The Commons saw another defeat for the UK Government last night, with the proposed timetable for the Withdrawal Agreement remaining unsupported.
The fallout from this is still being analysed, but what does remain is a period of continued uncertainty for businesses. The UK Government advice is still around preparedness for a No Deal exit.
The governor of the Bank of England has told the BBC that the new Brexit deal struck by the government is "welcome" and a "net economic positive". Mark Carney said the deal "takes away the tail risk of a disorderly Brexit". However the governor warned that the deal might not boost the economy to the same extent as the deal put forward by Boris Johnson's predecessor, Theresa May.
Reuters have reported on how businesses are preparing for Brexit. Leaving the European Union without a deal at the end of this month will force businesses to navigate an unprecedented set of challenges from potential blockages at ports to the introduction of paperwork and tariffs.
Prolonged political uncertainty in Britain is forcing finance directors to cut costs and hold off hiring to help companies prepare for an unpredictable year ahead, according to a survey by Deloitte. The audit of 91 chief financial officers of some of Britain's largest companies showed that a renewed focus on cost control will be a strong priority for six in 10 of respondents over the next year, the highest level for 10 years.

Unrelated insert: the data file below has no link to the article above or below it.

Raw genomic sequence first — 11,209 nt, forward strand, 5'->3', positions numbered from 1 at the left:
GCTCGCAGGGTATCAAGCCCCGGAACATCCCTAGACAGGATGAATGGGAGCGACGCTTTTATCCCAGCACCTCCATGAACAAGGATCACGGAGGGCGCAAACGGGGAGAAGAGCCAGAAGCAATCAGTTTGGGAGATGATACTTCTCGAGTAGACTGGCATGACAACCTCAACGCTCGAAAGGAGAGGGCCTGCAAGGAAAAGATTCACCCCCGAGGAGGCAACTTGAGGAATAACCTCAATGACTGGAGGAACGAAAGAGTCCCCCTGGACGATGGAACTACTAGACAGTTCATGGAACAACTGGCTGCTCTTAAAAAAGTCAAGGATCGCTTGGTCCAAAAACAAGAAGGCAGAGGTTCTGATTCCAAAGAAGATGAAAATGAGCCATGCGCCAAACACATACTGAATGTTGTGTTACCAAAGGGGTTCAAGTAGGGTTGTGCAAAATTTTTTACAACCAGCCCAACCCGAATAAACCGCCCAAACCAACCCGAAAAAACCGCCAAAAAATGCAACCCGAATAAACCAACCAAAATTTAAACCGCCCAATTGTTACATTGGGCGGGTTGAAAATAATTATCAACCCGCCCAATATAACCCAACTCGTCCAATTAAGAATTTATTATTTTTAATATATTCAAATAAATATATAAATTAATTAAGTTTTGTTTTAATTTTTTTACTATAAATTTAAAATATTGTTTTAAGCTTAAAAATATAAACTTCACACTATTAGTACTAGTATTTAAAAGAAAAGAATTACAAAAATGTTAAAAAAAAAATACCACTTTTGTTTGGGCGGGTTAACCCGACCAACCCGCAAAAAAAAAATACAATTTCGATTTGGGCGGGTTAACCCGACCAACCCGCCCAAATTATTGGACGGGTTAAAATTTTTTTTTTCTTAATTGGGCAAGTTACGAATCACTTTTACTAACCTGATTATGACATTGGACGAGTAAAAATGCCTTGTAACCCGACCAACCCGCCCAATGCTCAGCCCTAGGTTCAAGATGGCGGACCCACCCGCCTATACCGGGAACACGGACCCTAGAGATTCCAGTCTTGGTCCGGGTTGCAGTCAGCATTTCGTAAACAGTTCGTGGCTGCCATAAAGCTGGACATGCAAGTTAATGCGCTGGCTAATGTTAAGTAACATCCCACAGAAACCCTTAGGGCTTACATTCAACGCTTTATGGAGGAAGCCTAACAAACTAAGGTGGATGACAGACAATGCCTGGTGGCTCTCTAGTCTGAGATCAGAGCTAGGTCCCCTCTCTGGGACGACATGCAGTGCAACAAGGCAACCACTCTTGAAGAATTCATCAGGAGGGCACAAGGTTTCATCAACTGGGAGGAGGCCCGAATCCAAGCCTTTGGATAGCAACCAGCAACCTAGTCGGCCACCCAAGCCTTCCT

The lobby group representing the UK car industry says manufacturers have "wasted" more than £500m in preparations for Brexit. The Society of Motor Manufacturers and Traders (SMMT) made the declaration following a survey of its members that suggested a third of companies were already cutting jobs in anticipation of a car crash no-deal scenario.
France has warned companies bringing goods in and out of Britain through its border after Brexit that they are responsible for making sure their paperwork is in order. French junior economy minister Agnes Pannier-Runacher said on Tuesday the government had done all it could to prepare. But, she told Reuters, French measures including a “smart” Channel border allowing trucks and others transporters to complete customs checks in advance would only go so far to help businesses if they were not ready.
Companies are stepping up purchases of insurance to protect themselves against insolvencies in Britain, industry sources say, in part due to concerns about the impact of Brexit. UK insolvencies rose by 12% in the second quarter compared with a year earlier, according to government figures, bringing insolvencies to their highest level in five years.